What makes inductive inferences necessary? The answer is provided by observing what a generalization presuppose: an observation and the application of concepts (and everything else you know). The necessity of a valid inductive inference follows from the fact that we either have to deny what we actually observe (e.g., that fire burns a piece of paper), which results in a contradiction. Or we have to deny everything we know (e.g., that there is fire, combustion, paper), which also results in a contradiction. An inferences is necessary if the alternatives are contradictory.

    There is much more to Peikoff's theory of induction. I have only indicated the essence of the solution. I have, for example, not said anything about the idea that valid concepts constitute a "green light" for induction (and that invalid concepts constitute a "red light" for induction), that there are many interesting parallels between forming concepts and generalizing, that induction is a self-correcting process, the rules of induction, the most common mistakes when inducing, that philosophy is an inductive science just like physics, why math is essential in physics but not in philosophy, why philosophy is not in any way less scientific because of that. And much more.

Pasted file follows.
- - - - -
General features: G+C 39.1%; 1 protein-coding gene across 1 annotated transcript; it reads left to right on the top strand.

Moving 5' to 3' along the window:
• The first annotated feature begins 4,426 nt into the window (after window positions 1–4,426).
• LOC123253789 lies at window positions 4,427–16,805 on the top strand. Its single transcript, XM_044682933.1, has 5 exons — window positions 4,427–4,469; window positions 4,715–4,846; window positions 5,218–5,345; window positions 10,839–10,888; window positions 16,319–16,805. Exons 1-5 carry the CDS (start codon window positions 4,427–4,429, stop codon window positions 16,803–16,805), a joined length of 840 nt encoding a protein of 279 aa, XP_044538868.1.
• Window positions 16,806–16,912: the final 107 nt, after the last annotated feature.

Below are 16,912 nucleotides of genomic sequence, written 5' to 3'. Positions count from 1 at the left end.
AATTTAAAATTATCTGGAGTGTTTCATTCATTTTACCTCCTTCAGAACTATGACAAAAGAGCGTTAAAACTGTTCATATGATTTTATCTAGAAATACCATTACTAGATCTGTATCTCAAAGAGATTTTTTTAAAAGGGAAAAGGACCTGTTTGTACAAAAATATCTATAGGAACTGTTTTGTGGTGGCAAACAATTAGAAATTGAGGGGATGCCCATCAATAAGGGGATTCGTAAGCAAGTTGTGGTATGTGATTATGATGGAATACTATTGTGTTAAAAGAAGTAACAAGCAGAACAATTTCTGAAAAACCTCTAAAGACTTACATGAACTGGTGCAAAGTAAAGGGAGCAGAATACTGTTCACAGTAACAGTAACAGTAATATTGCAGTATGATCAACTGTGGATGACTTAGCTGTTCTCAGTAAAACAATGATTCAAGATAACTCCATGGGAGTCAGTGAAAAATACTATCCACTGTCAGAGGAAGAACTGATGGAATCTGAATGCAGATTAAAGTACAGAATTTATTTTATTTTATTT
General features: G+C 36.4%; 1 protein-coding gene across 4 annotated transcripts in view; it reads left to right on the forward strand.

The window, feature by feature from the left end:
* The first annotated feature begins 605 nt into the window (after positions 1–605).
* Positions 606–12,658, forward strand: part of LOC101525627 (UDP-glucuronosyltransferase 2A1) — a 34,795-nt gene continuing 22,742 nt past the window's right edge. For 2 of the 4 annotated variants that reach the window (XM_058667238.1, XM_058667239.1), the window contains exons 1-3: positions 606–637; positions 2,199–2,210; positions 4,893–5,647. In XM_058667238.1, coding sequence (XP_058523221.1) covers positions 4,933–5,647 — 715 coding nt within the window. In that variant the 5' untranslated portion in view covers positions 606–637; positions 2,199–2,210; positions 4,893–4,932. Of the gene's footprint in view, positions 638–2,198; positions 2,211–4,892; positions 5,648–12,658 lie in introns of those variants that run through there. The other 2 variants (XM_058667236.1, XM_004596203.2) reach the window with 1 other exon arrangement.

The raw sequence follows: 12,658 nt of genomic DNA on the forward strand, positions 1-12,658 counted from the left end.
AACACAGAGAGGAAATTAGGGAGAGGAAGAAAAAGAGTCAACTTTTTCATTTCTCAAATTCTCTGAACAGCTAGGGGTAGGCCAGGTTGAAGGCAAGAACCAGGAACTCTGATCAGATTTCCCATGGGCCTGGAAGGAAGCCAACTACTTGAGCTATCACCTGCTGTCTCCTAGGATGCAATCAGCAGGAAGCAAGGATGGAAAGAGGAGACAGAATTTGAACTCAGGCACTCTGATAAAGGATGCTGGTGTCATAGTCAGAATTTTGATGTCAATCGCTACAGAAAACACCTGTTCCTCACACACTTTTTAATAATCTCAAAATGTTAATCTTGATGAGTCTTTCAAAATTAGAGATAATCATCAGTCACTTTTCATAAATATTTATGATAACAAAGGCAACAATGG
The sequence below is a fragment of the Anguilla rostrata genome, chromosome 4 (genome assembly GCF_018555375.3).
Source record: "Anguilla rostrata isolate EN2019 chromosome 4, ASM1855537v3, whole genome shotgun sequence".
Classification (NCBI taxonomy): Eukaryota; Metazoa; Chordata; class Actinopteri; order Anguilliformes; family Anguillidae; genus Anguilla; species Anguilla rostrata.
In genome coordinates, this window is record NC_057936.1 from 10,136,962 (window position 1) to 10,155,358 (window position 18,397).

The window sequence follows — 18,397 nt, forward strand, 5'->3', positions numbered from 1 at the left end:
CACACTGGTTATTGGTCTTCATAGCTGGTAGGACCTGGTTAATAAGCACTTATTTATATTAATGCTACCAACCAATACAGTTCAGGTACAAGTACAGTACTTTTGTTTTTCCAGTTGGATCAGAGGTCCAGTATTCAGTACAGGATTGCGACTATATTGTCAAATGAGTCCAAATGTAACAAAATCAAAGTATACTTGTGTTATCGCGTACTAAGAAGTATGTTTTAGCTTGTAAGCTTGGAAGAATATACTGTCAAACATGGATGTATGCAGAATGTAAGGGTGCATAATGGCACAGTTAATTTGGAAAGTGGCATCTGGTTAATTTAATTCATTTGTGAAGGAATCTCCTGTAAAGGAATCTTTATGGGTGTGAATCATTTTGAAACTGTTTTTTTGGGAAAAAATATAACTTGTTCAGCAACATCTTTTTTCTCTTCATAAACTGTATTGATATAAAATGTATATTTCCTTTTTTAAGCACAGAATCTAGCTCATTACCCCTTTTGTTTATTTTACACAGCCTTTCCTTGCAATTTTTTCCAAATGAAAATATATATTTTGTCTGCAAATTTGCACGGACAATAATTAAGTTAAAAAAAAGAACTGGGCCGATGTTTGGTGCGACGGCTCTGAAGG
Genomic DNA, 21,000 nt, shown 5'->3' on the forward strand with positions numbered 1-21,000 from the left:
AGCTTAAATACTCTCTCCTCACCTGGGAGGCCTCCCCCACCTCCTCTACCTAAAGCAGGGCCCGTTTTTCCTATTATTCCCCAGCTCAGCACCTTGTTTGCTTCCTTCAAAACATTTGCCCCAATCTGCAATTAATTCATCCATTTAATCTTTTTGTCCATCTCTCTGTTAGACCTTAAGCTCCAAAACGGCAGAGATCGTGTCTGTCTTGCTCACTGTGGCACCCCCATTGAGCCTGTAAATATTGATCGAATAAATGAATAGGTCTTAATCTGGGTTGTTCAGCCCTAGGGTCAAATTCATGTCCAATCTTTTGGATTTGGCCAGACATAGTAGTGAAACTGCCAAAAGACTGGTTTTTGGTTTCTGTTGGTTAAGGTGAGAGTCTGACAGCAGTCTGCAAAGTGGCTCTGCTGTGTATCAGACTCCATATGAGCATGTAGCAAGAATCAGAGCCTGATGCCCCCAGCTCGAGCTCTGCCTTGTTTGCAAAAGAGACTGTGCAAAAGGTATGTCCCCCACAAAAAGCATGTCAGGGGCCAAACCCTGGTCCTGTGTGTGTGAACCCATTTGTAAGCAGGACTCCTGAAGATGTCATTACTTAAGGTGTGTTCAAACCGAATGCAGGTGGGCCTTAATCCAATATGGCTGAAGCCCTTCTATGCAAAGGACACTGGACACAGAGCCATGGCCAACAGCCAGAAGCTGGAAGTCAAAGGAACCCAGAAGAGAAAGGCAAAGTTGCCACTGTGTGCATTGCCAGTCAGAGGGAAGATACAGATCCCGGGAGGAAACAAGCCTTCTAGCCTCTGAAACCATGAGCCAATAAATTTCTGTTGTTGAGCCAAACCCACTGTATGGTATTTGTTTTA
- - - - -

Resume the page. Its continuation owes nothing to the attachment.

I believe The Logical Leap answers all the essential questions concerning the problem of induction. Since the book intends to solve the problem of induction, this will also be the standard for my judgment. And considering that a solution to the problem of induction is the last, crucial step to completely validate reason, I think the book is a historic achievement. This is probably the most important book since Ayn Rand's Introduction to Objectivist Epistemology.

    2 out of 2 people found this review helpful.